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Forest Resilience Bond: a new mechanism for fighting fire with finance

In this short video I'll cover Calvert Impact Capital's recent investment in the Forest Resilience Bond, which aims to reduce the risk of severe wildfires in the Tahoe National Forest. Below the video you'll find more detail about the causes of wildfires, their effects, and how the Forest Resilience Bond aims to help.

Calvert Impact Capital recently invested $1 million in the Forest Resilience Bond pilot project. The financing mechanism, developed by Blue Forest Conservation in partnership with World Resources Institute, will fund forest restoration work on 15,000 acres in the Tahoe National Forest in California. Restoration work includes thinning forests with crews and heavy equipment, doing controlled burns to get rid of dead vegetation and excess brush and plant matter, and restoring native species. It is called restoration work because the aim is to restore the ecological functions of forests to their healthy natural state—the way they would have been 150 years ago.

The conditions for wildfires

This season and last have brought particularly devastating wildfires in the Western US. A few things are at work here. Before widespread human settlements, brush buildup in forests would be reduced by frequent, low-intensity fires every 10 or 20 years. These low-level fires have historically been suppressed over the last ~100–150 years leaving forests unnaturally dense.

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Recently, we have also seen widespread tree mortality from drought and insect infestations resulting in lots of dead dried out trees. Further, the winter snowpack is melting earlier, extending the dry season and leaving fuels more receptive to igniting. There is so much fuel that when a fire occurs, it is larger and more intense—not only destroying property, but also damaging natural ecological systems.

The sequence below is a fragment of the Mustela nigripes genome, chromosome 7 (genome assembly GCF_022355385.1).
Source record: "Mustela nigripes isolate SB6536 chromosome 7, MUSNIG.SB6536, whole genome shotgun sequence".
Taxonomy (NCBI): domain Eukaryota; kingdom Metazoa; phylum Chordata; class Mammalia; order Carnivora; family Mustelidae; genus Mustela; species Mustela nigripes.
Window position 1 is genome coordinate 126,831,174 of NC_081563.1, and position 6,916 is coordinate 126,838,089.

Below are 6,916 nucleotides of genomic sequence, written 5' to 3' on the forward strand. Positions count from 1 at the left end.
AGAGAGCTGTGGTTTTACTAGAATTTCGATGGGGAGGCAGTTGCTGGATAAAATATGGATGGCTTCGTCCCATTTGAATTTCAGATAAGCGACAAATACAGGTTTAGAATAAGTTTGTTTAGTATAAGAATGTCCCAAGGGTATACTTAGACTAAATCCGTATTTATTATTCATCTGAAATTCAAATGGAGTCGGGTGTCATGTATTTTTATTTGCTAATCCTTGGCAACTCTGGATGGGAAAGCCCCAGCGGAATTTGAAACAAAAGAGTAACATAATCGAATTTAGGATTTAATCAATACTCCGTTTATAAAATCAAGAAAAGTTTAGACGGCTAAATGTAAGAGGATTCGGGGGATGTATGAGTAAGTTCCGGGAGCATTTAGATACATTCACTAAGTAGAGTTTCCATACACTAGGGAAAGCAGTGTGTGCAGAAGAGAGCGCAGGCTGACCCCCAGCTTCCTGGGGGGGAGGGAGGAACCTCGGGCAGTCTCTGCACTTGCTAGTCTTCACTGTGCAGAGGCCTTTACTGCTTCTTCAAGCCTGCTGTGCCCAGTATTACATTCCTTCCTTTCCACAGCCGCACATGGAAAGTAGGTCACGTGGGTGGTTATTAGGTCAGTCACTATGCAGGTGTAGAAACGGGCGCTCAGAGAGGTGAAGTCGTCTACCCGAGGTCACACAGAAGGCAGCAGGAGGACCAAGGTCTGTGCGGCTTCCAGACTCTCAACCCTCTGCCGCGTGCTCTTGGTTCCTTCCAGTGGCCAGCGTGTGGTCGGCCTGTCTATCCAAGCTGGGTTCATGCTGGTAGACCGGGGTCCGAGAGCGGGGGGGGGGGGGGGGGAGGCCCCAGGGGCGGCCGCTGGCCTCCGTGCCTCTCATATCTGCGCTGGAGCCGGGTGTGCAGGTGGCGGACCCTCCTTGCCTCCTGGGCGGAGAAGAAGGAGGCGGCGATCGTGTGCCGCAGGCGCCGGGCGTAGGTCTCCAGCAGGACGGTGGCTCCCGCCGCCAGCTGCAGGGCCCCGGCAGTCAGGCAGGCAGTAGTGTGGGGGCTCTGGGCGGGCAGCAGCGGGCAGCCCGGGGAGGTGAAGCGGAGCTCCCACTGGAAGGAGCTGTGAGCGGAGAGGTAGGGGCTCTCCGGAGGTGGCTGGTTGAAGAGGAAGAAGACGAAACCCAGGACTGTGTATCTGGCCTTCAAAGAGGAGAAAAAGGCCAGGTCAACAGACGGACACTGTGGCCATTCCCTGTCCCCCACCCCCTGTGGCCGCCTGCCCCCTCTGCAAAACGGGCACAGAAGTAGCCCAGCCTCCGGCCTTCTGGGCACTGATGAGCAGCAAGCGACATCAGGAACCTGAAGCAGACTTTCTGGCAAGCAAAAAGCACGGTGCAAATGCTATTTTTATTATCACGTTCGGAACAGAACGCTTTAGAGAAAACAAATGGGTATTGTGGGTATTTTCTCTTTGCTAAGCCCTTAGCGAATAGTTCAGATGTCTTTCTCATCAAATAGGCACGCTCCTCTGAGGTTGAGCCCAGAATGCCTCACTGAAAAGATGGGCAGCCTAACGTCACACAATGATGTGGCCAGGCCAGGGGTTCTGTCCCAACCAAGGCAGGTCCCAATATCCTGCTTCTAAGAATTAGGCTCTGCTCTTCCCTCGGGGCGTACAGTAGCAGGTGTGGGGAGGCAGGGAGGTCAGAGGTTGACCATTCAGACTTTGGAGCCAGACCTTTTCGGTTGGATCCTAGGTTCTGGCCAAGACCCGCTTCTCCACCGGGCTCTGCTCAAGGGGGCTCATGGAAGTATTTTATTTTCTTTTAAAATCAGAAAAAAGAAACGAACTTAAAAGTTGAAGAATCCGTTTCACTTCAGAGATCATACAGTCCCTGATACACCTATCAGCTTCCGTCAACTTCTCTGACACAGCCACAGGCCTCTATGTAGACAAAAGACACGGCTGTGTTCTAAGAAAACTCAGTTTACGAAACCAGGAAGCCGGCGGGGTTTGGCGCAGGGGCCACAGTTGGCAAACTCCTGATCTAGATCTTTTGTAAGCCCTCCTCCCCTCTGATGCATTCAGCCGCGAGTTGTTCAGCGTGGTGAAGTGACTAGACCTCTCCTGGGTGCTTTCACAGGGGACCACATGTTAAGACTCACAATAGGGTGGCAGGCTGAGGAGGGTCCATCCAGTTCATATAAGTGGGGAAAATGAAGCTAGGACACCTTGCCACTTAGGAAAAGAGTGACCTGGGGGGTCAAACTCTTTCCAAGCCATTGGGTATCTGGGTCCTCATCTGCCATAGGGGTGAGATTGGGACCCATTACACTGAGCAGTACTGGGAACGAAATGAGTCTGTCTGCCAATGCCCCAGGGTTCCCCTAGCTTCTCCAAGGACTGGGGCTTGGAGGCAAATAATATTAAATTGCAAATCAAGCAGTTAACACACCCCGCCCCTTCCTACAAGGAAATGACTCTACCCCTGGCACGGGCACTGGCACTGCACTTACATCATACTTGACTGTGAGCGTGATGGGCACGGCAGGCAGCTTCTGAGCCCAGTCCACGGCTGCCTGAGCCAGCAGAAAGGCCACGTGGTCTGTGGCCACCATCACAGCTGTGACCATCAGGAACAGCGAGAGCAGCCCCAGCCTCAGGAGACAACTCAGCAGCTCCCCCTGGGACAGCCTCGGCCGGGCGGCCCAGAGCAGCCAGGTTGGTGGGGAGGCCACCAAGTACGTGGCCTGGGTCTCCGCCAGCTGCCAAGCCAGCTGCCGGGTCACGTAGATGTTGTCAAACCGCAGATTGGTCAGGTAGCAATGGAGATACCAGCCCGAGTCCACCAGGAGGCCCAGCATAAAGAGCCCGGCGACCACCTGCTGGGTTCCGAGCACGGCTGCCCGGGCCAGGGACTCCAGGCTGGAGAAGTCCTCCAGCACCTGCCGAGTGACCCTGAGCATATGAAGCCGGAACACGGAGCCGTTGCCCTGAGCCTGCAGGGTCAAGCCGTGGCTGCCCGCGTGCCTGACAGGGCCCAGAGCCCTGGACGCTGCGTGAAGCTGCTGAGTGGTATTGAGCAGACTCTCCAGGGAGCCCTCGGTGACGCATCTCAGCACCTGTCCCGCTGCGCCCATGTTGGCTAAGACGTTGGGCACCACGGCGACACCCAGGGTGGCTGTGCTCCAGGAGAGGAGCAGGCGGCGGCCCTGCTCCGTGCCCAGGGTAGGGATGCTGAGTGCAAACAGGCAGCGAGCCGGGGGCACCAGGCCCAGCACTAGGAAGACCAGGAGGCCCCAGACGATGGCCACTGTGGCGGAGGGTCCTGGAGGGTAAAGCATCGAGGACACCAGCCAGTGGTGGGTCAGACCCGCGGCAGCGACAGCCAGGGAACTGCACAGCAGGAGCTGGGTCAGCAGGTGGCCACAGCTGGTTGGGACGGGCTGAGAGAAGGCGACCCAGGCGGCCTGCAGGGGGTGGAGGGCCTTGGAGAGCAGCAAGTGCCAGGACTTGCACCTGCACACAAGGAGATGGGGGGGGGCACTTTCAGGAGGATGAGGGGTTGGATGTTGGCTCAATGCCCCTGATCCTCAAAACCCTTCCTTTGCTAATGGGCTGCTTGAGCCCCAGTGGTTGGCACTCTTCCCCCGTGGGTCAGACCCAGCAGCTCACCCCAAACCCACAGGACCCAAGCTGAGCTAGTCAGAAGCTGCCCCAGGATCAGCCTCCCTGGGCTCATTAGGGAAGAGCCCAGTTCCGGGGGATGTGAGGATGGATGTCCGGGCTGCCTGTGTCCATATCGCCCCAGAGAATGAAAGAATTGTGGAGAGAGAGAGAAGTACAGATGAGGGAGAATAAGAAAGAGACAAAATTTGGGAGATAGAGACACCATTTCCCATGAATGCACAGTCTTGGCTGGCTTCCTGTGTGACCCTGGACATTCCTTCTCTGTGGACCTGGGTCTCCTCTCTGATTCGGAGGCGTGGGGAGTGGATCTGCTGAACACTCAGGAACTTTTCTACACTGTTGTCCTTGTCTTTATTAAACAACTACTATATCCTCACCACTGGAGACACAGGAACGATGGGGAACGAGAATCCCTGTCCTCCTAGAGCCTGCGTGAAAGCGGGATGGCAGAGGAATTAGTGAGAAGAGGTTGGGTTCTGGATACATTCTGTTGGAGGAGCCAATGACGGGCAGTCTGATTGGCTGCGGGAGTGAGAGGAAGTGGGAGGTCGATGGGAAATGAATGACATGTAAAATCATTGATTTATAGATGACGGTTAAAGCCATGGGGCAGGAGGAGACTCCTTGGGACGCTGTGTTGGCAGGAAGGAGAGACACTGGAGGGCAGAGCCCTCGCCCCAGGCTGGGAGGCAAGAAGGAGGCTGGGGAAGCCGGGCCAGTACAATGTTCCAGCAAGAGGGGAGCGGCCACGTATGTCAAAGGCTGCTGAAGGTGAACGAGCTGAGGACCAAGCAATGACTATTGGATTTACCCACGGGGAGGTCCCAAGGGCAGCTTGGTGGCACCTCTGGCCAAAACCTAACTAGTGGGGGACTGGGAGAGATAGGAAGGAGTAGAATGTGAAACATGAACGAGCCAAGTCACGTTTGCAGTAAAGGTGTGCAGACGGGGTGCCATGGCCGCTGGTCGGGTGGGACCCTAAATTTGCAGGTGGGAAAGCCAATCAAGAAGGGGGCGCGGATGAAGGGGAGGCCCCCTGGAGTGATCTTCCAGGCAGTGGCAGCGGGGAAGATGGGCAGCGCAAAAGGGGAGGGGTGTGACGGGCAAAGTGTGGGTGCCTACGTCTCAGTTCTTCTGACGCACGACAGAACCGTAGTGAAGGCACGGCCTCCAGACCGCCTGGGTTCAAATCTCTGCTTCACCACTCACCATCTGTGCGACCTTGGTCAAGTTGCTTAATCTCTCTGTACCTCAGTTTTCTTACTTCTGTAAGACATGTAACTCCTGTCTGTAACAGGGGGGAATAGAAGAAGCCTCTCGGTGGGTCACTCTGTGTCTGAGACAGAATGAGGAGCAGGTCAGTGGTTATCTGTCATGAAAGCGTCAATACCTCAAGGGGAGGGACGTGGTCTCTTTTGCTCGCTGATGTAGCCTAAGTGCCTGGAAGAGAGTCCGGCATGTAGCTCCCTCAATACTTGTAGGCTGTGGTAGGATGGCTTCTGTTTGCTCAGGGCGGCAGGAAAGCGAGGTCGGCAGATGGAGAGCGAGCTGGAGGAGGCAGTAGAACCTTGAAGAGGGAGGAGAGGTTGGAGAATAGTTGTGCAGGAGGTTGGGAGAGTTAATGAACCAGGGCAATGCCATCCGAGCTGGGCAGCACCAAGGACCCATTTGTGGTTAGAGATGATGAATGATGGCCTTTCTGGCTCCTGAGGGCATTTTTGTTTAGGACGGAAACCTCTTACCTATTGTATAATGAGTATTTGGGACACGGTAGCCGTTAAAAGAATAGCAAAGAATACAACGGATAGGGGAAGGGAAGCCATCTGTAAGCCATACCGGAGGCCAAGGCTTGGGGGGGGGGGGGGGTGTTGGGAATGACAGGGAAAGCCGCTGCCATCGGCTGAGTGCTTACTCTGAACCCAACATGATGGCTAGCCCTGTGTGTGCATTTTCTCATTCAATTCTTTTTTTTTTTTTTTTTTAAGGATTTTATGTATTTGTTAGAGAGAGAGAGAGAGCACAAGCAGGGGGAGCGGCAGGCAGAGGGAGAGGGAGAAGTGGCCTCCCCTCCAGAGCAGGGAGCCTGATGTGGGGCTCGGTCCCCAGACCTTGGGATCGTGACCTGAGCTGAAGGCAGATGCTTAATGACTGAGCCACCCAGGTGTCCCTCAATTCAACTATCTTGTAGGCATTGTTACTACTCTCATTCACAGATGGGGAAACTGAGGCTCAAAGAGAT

Effects of large wildfires

One important thing to understand is that large, catastrophic fires burn differently than the smaller, low-intensity fires. Logs, branches and brush behave differently at varying temperatures. Bigger fires burn at a higher temperature, spread faster, and are less predictable.

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Also, some species that are integral to forest ecosystems, like lichens, respond differently to different types of fires. Lichens provide food and habitat for other organisms and absorb everything in the atmosphere, including pollution—they can be thought of as natural air purifiers. While they can withstand a lower-level fire, they may need a decade or longer to recover after a severe fire. A severe fire also scorches soil and changes the hydrology of an ecosystem. After a severe fire, rainfall carries soot and ash into the water supply, along with more sediment, nutrients, and other pollutants from hillslope erosion, increasing treatment costs for utilities. It can take generations after a fire for a forest to regain its natural ability to filter water and control sediment. A high-temperature fire can also cause the soil to temporarily repel water, which along with the loss of vegetation can transport rain much more quickly to the river, increasing the risk of flooding to downstream communities and infrastructure.